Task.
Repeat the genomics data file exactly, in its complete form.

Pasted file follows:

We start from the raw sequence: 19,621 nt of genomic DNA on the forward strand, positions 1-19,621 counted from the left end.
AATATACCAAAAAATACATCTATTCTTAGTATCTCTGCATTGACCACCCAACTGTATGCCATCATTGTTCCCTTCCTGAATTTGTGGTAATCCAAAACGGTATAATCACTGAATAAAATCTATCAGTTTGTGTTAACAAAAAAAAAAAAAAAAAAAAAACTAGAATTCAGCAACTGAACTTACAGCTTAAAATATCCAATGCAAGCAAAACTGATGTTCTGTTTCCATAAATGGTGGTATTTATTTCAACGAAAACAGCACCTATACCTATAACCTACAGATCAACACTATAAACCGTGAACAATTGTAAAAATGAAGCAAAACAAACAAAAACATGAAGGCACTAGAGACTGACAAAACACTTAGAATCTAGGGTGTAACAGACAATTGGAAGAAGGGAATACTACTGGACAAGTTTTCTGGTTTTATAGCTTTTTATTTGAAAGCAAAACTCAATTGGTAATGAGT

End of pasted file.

We start from the raw sequence: 19,621 nt of genomic DNA on the forward strand, positions 1-19,621 counted from the left end.
AATATACCAAAAAATACATCTATTCTTAGTATCTCTGCATTGACCACCCAACTGTATGCCATCATTGTTCCCTTCCTGAATTTGTGGTAATCCAAAACGGTATAATCACTGAATAAAATCTATCAGTTTGTGTTAACAAAAAAAAAAAAAAAAAAAAAACTAGAATTCAGCAACTGAACTTACAGCTTAAAATATCCAATGCAAGCAAAACTGATGTTCTGTTTCCATAAATGGTGGTATTTATTTCAACGAAAACAGCACCTATACCTATAACCTACAGATCAACACTATAAACCGTGAACAATTGTAAAAATGAAGCAAAACAAACAAAAACATGAAGGCACTAGAGACTGACAAAACACTTAGAATCTAGGGTGTAACAGACAATTGGAAGAAGGGAATACTACTGGACAAGTTTTCTGGTTTTATAGCTTTTTATTTGAAAGCAAAACTCAATTGGTAATGAGT